Al Capone Does My Shirt Major Character Analysis

Gennifer Choldenko

Al Capone Does My Shirts

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Al Capone Does My Shirt Major Character Analysis

Moose (Matt) Flanagan

The protagonist goes through remarkable growth and maturation over the course of the story. At the beginning of the novel, he is self-absorbed and miserable in his new surroundings and speaks of his autistic sister, Natalie, in not-so polite terms. His main focus seems to be on the injustice of his situation.  However, he is also clear to point out that he is a responsible kid who follows the rules, possibly to a fault. Because of his family’s financial circumstances, Moose is forced to become more responsible for his sister, and as a result, he must open up more to his new friends. By including her in their daily activities, Moose makes Natalie a part of their group and all of this extra time with her allows him to see things from her point of view.  He becomes more concerned for her wellbeing, even speaking out to his mom and breaking the rules of no contact with prisoners by writing Al Capone a letter to try and help Natalie. His special relationship with his sister proves that he can empathize with others and he becomes less self-centered as the novel goes on.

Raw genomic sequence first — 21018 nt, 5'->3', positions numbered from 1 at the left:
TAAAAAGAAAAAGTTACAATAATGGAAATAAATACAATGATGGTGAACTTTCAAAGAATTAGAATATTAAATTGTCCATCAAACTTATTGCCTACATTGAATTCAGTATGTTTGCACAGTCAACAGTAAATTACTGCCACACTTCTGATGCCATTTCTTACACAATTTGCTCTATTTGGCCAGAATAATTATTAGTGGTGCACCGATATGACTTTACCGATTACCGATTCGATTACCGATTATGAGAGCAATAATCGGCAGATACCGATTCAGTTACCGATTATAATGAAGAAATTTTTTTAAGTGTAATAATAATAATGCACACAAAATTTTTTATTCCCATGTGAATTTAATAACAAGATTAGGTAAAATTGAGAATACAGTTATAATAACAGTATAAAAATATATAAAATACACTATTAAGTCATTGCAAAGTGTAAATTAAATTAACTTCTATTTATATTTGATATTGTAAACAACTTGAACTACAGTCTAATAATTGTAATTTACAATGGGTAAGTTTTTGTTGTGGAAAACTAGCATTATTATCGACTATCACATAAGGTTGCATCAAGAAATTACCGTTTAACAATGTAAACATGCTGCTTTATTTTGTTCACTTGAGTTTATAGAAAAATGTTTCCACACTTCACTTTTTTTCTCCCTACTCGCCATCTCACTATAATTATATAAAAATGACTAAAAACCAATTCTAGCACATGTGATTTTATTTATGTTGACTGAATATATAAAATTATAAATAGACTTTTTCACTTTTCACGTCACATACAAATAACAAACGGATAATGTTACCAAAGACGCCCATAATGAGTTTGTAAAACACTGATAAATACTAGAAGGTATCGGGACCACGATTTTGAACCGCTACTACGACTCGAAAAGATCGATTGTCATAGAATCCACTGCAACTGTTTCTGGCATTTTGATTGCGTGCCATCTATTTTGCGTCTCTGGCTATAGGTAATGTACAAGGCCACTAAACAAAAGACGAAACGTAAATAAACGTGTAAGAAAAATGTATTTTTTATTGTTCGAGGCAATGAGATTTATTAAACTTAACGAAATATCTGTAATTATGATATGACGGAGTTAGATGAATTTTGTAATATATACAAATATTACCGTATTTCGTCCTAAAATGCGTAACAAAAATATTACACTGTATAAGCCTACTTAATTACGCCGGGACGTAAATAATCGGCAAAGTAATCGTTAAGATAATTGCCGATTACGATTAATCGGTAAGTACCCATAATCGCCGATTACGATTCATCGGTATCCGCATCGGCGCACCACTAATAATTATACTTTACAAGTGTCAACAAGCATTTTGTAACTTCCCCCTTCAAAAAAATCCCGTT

Natalie Flanagan

Natalie has autism and although she can communicate to some extent, to a large degree, she cannot express her emotions or thoughts the way most people can. She sometimes suffers severe emotional outbursts and can become catatonic. She has a strong affinity for certain things, namely buttons and rocks, lemon cake, counting, and indexes, and this makes her unique. Rather than removing these obsessions from her life—as Helen was directed to by Mrs. Kelly—Moose allows Natalie to engage with them because it brings her contentment, much like baseball does for Moose. It is in Natalie’s growing relationship with Moose that allows her to express her individuality and eventually, Moose convinces their mother to treat her as who she is, and not try to “fix” her by denying reality. The fact that Natalie develops a relationship with a new person (prisoner #105) suggests that she is capable of more than what her family expects of her.


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